• Culturally-speaking, the data points to an egalitarian culture, where hierarchies are relatively flat, perhaps reflected in its to relatively relaxed business culture.
    • Denmark’s leaning towards individual responsibility explains the greater emphasis placed on values such as rule of law, fairness and equality which in themselves are also expressed in the way business is done.

    Firstly, What’s The Business Culture Complexity Index™?

    The BCCI uses data to assess the potential complexity or ease of a country’s business culture.

    It scores the business cultures of the top 50 economies of the world according to a specific algorithm created in conjunction with a team of mathematicians.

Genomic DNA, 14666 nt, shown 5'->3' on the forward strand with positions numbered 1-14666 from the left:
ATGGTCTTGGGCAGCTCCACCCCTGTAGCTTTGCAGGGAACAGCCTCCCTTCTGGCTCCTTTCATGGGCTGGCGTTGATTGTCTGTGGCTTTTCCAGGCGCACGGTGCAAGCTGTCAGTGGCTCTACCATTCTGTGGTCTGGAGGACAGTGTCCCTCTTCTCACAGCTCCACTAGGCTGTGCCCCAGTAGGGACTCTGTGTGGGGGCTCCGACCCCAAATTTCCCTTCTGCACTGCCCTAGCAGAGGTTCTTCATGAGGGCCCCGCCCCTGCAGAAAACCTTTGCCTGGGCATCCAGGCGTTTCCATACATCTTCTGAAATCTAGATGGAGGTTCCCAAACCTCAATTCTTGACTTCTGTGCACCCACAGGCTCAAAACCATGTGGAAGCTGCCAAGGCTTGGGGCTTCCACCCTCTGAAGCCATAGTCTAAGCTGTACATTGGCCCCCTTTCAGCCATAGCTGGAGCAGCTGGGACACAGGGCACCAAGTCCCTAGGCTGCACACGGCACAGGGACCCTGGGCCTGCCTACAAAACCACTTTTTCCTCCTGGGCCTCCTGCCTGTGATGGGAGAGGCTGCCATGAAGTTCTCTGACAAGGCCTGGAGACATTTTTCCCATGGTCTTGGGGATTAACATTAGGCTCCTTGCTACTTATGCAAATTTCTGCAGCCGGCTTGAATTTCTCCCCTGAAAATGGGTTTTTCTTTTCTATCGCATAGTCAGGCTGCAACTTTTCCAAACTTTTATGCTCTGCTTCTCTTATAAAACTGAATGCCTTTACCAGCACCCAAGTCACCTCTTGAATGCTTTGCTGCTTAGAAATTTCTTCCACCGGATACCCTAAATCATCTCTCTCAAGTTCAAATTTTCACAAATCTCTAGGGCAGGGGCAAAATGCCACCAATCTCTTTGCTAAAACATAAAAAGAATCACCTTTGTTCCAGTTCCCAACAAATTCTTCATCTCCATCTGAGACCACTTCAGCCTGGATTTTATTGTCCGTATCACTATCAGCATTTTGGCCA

The algorithm pulls on 14 different sources covering social, cultural and economic data from sources such as Pew Research, The UN and the World Bank and academic research into cultural differences carried out by Scwartz.

    The scores are presented using a league table and world heat map. For 2019, Denmark was ranked the easiest, Nigeria the most complex.
    commisceo-global.com/blog/danish-business-culture-easiest-in-the-world